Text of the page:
Everyone’s Irish on St. Patrick’s day. Festivities can be found in all the corners of the globe: each year, all over the world, dozens of famous landmarks “go green” to celebrate the indomitable spirit and joy of the Irish people. No matter where you are, you’re sure to find a special spot to celebrate St. Patrick’s day, but we’ve rounded up ten of the most wonderful places to raise a pint glass on March 17th.
Celebrate St. Patrick’s day with a Caribbean flavor. This tiny island is called “The Emerald Isle of the Caribbean”, and it’s one of the few places in the world where St. Patrick’s day is an official public holiday. In the 17th century, many desperate Irish refugees fled hardship at home and found a strange refuge in Montserrat. A census carried out in 1678 showed that the Irish made up 70% of the island population. But in Montserrat, the date has a double meaning, also commemorating a slave uprising in 1768. To this day, residents make a big deal out of honoring their unique Afro-Irish heritage, and it’s an amazing opportunity to enjoy the holiday with a unique twist. A ten day festival boasts a full calendar of concerts, events, lectures, and celebrations, culminating in a parade through the city. Try a bowl of Montserrat’s national dish: Goat Water. (It’s not so different from an Irish stew.) Garry Moore’s Wide Awake Bar in Salem is often the first stop on an island-wide pub crawl.
9. Montreal, Canada
Surprised? Don’t be. The beautiful city of Montreal is host to the oldest St. Patrick’s day parade in Canada. It has been running every year since 1824, come rain, shine, wind, snow, or hail. While specific attendance records are hard to come by, hundreds of thousands of spectators gather each year to watch the parade make its way through the historic streets of the city. Hurley’s Irish pub is a wonderful way to unwind after the day’s festivities, with a great whiskey selection, a real fireplace, and live music.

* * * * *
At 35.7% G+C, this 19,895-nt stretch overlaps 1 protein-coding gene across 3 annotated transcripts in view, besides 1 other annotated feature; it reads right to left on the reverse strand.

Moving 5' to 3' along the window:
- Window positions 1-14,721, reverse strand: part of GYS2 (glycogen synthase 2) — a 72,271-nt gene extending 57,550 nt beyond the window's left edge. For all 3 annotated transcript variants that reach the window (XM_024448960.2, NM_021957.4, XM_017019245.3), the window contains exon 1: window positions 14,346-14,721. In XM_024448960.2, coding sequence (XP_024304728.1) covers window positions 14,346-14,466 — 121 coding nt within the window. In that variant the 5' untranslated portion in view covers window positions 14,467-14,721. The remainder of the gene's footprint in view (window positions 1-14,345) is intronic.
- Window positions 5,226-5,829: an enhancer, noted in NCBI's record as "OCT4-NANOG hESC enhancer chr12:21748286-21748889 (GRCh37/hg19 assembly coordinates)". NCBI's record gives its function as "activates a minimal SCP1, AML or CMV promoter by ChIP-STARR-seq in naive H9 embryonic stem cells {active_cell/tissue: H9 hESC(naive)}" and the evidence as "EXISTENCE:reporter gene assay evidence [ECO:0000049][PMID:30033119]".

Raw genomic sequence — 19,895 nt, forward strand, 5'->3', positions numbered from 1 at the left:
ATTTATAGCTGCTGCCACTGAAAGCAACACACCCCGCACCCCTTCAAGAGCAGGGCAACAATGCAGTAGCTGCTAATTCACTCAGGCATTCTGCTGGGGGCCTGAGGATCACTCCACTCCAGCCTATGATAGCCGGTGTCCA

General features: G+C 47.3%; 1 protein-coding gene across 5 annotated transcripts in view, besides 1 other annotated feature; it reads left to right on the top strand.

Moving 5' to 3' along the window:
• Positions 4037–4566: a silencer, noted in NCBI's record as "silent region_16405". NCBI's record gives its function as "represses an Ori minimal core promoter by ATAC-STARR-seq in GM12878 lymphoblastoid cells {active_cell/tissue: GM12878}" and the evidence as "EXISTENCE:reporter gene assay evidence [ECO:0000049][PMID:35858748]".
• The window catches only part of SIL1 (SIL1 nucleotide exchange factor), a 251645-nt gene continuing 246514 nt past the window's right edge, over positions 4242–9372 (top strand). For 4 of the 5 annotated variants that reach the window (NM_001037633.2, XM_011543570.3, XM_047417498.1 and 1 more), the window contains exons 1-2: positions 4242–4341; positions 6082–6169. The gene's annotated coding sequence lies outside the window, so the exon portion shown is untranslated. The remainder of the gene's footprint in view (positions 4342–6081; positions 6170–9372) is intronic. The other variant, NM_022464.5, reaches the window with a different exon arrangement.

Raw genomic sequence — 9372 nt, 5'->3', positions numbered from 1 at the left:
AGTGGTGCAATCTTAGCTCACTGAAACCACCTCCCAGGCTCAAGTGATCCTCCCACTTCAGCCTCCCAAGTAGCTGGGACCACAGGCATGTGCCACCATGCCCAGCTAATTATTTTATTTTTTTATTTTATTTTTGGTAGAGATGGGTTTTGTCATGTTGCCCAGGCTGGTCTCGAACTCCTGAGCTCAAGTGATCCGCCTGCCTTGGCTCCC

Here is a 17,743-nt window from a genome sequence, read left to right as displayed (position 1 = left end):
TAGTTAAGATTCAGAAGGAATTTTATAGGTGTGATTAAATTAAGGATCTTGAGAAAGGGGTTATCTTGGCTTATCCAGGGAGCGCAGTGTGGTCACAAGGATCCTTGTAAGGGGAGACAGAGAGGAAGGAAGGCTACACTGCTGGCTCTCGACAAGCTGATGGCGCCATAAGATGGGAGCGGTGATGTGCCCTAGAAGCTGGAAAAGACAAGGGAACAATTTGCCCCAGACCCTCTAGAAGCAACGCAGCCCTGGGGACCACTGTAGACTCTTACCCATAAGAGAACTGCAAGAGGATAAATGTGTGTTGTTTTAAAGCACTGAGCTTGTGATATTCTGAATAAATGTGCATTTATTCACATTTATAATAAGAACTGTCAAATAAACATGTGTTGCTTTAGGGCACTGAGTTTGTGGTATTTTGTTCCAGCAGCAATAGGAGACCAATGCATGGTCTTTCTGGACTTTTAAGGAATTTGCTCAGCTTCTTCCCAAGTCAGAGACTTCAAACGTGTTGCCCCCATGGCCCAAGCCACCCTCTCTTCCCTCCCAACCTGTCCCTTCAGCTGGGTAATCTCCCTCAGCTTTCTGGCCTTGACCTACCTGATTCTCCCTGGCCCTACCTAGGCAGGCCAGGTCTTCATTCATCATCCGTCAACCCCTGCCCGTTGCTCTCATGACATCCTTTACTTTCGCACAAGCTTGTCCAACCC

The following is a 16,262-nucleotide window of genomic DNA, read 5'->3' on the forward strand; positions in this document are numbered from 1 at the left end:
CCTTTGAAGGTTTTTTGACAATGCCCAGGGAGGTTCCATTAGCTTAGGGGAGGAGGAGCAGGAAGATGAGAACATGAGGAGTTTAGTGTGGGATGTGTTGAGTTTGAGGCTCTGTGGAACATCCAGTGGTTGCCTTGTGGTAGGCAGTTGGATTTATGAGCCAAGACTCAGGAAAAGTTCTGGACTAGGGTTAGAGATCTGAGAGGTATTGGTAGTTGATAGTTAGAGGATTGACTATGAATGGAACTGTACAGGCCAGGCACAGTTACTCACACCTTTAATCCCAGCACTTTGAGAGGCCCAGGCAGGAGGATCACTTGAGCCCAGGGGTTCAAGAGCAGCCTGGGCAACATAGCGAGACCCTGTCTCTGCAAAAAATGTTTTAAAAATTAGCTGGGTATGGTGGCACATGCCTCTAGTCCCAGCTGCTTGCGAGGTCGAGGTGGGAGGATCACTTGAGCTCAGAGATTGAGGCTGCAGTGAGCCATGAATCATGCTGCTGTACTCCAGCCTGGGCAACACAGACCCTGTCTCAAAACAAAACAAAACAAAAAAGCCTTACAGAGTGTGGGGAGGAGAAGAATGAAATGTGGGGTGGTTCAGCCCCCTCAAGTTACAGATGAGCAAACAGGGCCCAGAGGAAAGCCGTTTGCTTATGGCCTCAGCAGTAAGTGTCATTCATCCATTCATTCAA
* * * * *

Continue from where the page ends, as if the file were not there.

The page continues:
8. Buenos Aires, Argentina
Home to the 5th largest Irish expat population in the world, Buenos Aires is an unlikely but deserving candidate for this list. During the great Irish exodus of centuries past, many Irish people turned away from the more usual choices of North America to choose a life of freedom and adventure in this wild and beautiful South American country. (Fact: The famous revolutionary Che Guevara was of Irish descent!) Today that heritage is celebrated in true Irish-Argentinian style, with street parties and a fabulous parade which doesn’t get started until the evening is well under way. Drop into the Kilkenny Pub in the city centre for a true taste of Ireland right in the middle of Buenos Aires, and expect to stay until the wee small hours.
Courtesy of Gustavo Facci
7. Sydney, Australia
Australia is home to many thousands of Irish and Irish Australians. To this day it remains a popular destination for young Irish immigrants in search of work. The annual St. Patrick’s day parade in Sydney is the largest festival of its kind in the Southern Hemisphere, with more than 80,000 people gathering to celebrate every March 17th. Even the Irish government gets in on the party, supporting the parade and sending official delegates to preside. PJ O’Brien’s is one pub you might want to hit up before the parade. They host a huge Irish breakfast first thing in the morning, so get in early.
6. Birmingham, England
Ireland’s nearest neighbour is home to a massive Irish population, and St. Patrick’s day celebrations are observed with passion in all of England’s major cities. However, Birmingham boast the largest and oldest parade in England. It got its start in 1952, and began as a way for the immigrant Irish community to come together and celebrate their roots, which is something every Irish American can understand. Birmingham also hosts a St. Patricks day festival beginning on the first day of March, with warm-up events each weekend before the big day. More than 85,000 people line the streets for the parade each year, before heading off in search of the traditional Paddy’s day pint. O’Neill’s Irish Pub is the place to be, with live music and a friendly holiday crowd.
5. Chicago, IL